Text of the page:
How to Create Curriculum integration Lessons

http://en.wikipedia.org/wiki/Alan_Haskvitz

There is no better way to enhance the curriculum and increase test scores than by using an integrated approach to lesson planning. This type of learning adds depth and provides the opportunity for teachers to bring to the student layers of content that can be used to differentiate the lessons for various levels of learning and provide an avenue for the pupil to apply their own slant to the work. It provides flexibility to the curriculum and gives teachers a chance to work with others outside their area of expertise and build teamwork.

In some ways creating integrated curriculum also includes turning your classroom into what is called a constructivist one. This method differs from the regular classroom in that the teacher acts more as a facilitator than a leader. I use this method as it encourages critical thinking and independence. The students are encouraged to develop skills such as reflective thinking and problem solving abilities while acquiring new knowledge. I call my methods, “I am not a Salt Lick” because it stresses the importance of learning by doing, correcting mistakes without being told, and promotes self-reliance. It also frees up time to work with students who have specific needs.

There are a tremendous number of websites that profess to tell teachers how to integrate curriculum, but the fact is you simply have to do three things to have a stellar lesson. Make sure you understand that good integrated lessons take much more time than the handout or read the chapter or lesson plan in the drum ones you can buy. Once a good integrated lesson is written and fine-tuned it is a showpiece and new wrinkles can be added to expand it to meet weaknesses on standardized tests or for specific student differences.

What is also not touched upon is the need for the teacher to have a vast body of knowledge to draw upon. This could take the form of formal education or life experience. A teacher who grew up on a farm or whose parent was an attorney can bring a variety of important and useful ideas to integrating learning. New teachers can supplement their body of knowledge by using quality websites such as the ones listed below with more specific ones listed in http://www.reacheverychild.com/feature/index.html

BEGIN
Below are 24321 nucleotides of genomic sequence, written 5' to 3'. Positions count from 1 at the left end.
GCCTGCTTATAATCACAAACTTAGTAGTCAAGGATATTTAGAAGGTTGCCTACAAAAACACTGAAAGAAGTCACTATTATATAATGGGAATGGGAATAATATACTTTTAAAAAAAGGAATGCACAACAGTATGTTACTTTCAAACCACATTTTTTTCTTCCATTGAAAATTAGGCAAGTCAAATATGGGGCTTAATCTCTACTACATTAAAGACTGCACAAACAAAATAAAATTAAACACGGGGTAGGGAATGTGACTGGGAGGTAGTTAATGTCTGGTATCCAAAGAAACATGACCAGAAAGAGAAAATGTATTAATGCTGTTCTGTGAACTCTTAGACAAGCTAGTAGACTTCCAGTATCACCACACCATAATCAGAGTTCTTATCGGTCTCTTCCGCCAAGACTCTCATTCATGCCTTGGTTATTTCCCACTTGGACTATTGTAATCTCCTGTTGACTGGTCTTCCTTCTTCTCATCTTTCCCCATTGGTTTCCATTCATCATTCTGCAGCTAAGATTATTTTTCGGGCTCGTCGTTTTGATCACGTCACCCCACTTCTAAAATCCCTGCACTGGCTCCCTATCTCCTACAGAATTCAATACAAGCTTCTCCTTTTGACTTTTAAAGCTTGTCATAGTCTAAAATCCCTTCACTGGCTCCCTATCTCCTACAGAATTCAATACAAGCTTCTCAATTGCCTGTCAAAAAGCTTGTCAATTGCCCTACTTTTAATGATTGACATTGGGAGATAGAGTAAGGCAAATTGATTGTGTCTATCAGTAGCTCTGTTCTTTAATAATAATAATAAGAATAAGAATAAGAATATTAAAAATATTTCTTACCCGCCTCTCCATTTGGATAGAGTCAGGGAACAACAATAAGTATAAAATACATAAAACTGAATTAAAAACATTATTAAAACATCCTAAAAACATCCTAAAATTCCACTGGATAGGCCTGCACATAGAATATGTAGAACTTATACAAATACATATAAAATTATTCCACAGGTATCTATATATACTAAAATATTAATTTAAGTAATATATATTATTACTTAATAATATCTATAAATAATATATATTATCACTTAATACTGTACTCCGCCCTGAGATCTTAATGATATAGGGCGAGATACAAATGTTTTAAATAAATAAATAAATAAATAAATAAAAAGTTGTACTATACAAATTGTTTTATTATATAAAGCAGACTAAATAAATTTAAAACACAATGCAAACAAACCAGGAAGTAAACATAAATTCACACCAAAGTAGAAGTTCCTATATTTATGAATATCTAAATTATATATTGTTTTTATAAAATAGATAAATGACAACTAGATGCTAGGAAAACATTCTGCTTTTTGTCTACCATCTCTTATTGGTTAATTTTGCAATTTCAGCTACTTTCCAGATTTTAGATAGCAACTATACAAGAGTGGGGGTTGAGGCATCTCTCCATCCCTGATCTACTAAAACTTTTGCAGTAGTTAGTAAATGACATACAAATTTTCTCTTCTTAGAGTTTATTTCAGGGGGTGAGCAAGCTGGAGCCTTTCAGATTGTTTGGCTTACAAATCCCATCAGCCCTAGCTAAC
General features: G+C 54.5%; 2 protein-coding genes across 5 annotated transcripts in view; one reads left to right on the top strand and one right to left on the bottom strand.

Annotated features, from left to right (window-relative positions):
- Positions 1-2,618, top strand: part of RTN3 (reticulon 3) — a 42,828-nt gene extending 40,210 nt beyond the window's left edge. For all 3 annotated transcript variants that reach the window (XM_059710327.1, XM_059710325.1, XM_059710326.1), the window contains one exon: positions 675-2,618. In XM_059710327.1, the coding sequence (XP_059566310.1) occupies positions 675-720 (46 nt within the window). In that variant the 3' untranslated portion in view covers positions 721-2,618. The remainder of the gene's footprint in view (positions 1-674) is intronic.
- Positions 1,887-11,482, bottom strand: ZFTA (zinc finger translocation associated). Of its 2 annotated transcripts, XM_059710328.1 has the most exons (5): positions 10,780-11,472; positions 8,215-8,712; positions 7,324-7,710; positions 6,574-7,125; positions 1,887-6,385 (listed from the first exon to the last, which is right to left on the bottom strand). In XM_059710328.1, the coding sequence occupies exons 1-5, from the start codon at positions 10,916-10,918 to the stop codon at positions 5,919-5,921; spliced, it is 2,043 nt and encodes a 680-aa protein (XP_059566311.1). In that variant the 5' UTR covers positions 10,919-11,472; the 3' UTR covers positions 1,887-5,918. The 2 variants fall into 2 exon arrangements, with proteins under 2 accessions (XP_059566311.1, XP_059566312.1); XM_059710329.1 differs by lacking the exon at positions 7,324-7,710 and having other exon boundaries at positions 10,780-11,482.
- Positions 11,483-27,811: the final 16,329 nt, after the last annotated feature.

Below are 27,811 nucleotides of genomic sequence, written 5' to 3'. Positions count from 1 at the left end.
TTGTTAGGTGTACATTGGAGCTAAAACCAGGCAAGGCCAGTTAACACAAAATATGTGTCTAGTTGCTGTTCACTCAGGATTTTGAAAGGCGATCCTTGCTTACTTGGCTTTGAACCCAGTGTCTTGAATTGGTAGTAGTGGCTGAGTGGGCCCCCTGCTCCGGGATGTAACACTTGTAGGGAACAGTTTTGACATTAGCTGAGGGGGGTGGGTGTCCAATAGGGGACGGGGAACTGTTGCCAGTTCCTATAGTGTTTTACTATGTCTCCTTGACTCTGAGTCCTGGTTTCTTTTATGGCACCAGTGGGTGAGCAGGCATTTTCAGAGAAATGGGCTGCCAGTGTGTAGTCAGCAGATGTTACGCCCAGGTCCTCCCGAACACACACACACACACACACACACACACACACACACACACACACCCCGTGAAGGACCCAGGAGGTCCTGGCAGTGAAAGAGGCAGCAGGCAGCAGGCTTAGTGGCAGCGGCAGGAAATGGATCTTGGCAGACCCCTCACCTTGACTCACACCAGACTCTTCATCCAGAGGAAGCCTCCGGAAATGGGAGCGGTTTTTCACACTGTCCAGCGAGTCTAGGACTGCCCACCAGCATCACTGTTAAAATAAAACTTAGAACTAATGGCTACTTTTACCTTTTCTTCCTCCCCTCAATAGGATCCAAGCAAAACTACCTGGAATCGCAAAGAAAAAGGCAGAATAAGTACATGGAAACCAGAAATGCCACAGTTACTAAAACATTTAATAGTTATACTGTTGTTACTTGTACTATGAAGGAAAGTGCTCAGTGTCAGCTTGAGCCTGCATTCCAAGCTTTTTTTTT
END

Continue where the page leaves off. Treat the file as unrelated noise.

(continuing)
Before stating decide what resources you have available and whether the lessons should be done by a group or individual. I prefer group work as it brings together different ideas and teaches students the lifelong skills of cooperation and compromise. By warned that the composition of the group must be controlled and assessment of the end product must reflect on more than the product, but also the effort that each individual made. I recommend a time sheet where each person writes each day what he or she did and places it in the group file.

If you are going to integrate art into a history lesson what materials do you have that would enable your lesson to have the needed depth? Secondly, take a look at what you want the student to learn. Too often integrated lessons become ends in themselves and not a means to an end. A good unit should provide access to future studies and relate to the standards. For example, a unit of horses can be used to integrate science, reading, literature, art, history, and music. But how will the student use that information in his or her next learning activity? Finally, the teacher needs to create a grading rubric that accepts a variety of innovative solutions to the problem. A unit of study on weather could be historical, scientific, incorporate technology, or even relate to the local climate. The rubric needs to cover these.

Huge lesson plan site

http://www.reacheverychild.com/feature/alansplans.html

Here is a unit that uses transportation to integrate the curriculum

http://www.reacheverychild.com/feature/transportation.html

Physical Education lessons

http://www.pecentral.org/lessonideas/classroom/classroom.asp

Integrated lessons using technology

A great list with an abundance of ideas.

http://www.remc11.k12.mi.us/bstpract/

A good place to start with a nice table that shows the good and bad points of several types of lessons.

http://www.nwrel.org/scpd/sirs/8/c016.html

A basic example for elementary

http://www.my-ecoach.com/resources/curr_integ.php#integration

Examples that stress technology, but offer some great ideas for most subject areas. The one on turning the classroom into an art gallery is splendid.

http://www.cyberbee.com/intclass.html

Several sample lessons. Uneven quality and some dead links, but the titles alone are enough to stimulate ideas for your own plan.

http://www.mcc.cc.ms.us/techprep/lessons.htm

A vast lesson with terrific printable tables including a grading rubric

http://www.readwritethink.org/lessons/lesson_view.asp?id=816

This site does an excellent job of explaining the Constructivism

With a good table that compares the teacher center classroom to the constructists one.

http://online.sfsu.edu/~foreman/itec800/finalprojects/eitankaplan/pages/classroom.htm

Basic how to write a lesson plan site

http://www.eduref.org/Virtual/Lessons/Guide.shtml

Large collection of lesson plans

http://www.reacheverychild.com/lessonplans/index.html

Submit your own lesson plan

http://www.reacheverychild.com/submit.html

Lesson plan themes

http://www.reacheverychild.com/feature/themes.html

About these ads